Skip to main content

The Amazon story and future of (IT) jobs in India


I am sure many of you must have by now read the New York Times article which paints a very unflattering account of Amazon and the way it treats its workers. Examples are cited where a worker was given low performance ratings because she missed work as she was suffering from cancer. In another instance, a worker was asked to go on a business trip just a day after suffering a miscarriage. There are many others instances cited in the article.

While these are horrible stories, I am not here to criticize Amazon. Thing is, that these are the practices followed by nearly every organization. Every company exists to earn profit and they want to squeeze as much out of their resources to maximize it. This is also true of Indian IT industry. In general, the work done by the Indian IT industry is monotonous, not innovative and something which their "onsite" counterparts will prefer not to do. Indians are ready to take these up at much lower wages and thus work comes here. Even with constant pressure put on these workers, these jobs were pretty much the best jobs that one can get in India - which paid well compared to other jobs and had a hygienic work environment. But don't start rejoicing yet, these jobs will soon be automated.

Human beings are resources, and very flaky one at that. They get sick, demand holidays, take lunch and numerous other breaks, which lowers productivity. Add these to the manual nature of jobs done by the Indian IT industry these jobs are prime contenders where automation can be applied. If you are wondering how this is even possible, watch the video below. I will wait.


After watching the above video, if you are a manager who is thinking that this is a good thing for you as it will increase your performance, think again. If all the jobs are done by computers operating at their maximum efficiency, who will you manage? Your job is over too!

Sure all this won't happen tomorrow, or in the next year. We may still be 20-30 years away from the Utopian future where nobody needs to work and everything is in abundance. Till that day comes, have a little empathy - for your maid, for the person who comes to deliver the package you ordered from the e-commerce giants, for the person who comes to deliver that pizza, for your colleagues, friends and family. Be kind, for everyone you meet is fighting a hard battle.

Comments

Popular posts from this blog

The IKEA Pilgrimage

"Hez!". If you were in Hyderabad for the opening of first IKEA store in India, you would be forgiven for thinking that it's a religious chant for followers of a religion who are trampling over themselves for getting into their place of worship. Except they were visitors to the new IKEA store.
For the past few days, the news had been carrying multitude of articles related to IKEA opening. The marketing by IKEA team only hyped the situation. Since I was looking to buy a bed, I made the unfortunate decision of going to the IKEA store for a quick in-n-out shopping with my wife on my way to office. The first red flag should have been when we couldn't get parking at 10 am in the morning of a weekday and were asked to park at one of external parking locations. The IKEA folks were kind enough to handout a map of the same.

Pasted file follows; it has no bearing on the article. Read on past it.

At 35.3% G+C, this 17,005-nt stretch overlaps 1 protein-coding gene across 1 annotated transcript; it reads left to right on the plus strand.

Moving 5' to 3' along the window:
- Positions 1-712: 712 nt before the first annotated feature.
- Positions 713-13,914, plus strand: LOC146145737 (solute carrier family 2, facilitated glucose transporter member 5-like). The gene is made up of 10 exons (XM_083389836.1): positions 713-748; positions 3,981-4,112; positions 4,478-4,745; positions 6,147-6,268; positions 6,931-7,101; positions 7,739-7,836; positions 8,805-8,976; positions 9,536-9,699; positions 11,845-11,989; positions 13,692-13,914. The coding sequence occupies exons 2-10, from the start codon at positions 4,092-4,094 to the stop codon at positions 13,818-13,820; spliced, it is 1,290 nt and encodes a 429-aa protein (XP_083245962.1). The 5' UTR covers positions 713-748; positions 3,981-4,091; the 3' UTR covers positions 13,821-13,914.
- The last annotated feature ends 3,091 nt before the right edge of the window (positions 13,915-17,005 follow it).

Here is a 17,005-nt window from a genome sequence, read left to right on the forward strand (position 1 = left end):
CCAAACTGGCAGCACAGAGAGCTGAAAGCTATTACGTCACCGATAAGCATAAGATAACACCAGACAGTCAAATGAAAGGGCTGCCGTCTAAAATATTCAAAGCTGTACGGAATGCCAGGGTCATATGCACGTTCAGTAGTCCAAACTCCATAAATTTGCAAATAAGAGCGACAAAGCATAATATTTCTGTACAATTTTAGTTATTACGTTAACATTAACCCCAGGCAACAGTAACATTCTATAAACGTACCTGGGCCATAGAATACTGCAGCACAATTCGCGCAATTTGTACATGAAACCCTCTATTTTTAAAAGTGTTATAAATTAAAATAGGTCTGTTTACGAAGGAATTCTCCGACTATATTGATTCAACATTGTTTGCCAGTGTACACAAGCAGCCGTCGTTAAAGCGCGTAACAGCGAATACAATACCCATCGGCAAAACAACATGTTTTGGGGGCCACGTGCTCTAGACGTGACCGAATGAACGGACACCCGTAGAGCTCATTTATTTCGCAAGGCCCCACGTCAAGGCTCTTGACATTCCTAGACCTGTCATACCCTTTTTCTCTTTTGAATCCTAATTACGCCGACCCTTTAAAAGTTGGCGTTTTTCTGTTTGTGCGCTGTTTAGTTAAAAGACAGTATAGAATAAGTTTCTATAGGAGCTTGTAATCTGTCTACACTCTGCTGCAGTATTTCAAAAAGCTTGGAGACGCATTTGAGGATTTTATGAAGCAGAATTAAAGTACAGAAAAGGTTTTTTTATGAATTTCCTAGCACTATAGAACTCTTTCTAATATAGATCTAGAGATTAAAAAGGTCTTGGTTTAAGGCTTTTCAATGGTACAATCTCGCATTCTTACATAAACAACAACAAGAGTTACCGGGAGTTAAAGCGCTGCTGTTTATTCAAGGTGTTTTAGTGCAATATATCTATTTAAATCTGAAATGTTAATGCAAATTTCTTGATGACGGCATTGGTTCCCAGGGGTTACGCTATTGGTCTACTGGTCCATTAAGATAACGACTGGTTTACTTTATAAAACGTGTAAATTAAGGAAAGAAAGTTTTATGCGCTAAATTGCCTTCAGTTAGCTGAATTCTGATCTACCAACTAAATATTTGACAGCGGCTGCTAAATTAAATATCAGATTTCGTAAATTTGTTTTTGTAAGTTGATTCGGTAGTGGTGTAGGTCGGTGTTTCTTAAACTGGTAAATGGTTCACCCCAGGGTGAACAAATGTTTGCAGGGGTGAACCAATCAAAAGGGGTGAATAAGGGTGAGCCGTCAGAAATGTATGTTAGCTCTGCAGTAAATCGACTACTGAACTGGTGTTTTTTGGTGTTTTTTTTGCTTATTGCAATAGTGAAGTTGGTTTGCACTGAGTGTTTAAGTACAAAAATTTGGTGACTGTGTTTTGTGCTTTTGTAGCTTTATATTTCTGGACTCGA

We were asked to park near ITC Kohenur. From that location, like every well organized pilgrimage, there was a shuttle service to IKEA after every 30 minut…

Book Review - The Girl In Room 105

There are couple of reasons why I pre-ordered Chetan Bhagat's latest - its price is less than a cup of decent coffee making it an impulse purchase and more importantly the book's claim that it is an "unlove story", whatever that means. Bhagat had pioneered the trend of bubblegum IIT college love stories targeted at teens and college-going population which inspired a generation of wannabe writers. But you can chew bubblegum only for so long. After some time you have to spit it out. With this book Bhagat threw away the bubblegum only for it to stick to his shoes.
The story starts the same way as have Bhagat's previous books - in a college and more specifically in an IIT. For initial few chapters you would be forgiven if you think you have picked up one of Bhagat's previous works by mistake. Bhagat is still obsessed with fair skin, women's churidar kurta and how she arranges her hair. The English is still pedestrian which Bhagat justifies as this is how rea…

IoT on Google Cloud Platform

Google wants people to use its Cloud Platform for connecting and managing IoT devices through IoT Core and use other GCP components like BigQuery to analyze data produced by those devices. While these products are fantastic, they also have some real world challenges.
IoT Core provides a managed service for connecting IoT devices. It talks with both HTTP and MQTT protocols and features one-click integration with Cloud PubSub easing most of the infrastructure tasks. However there are some limitations:
You cannot use any random MQTT topic to send/receive messages as you would expect on a custom MQTT bridge. There are special topic formats to send messages and also to receive commands.IoT Core uses Public-Private Key cryptography to secure devices. All IoT devices must first authenticate using the Public Key in a JWT token and then start sending and receiving messages. While these may seem like reasonable restrictions, one has to keep in mind that hardware vendors are still stuck in the 9…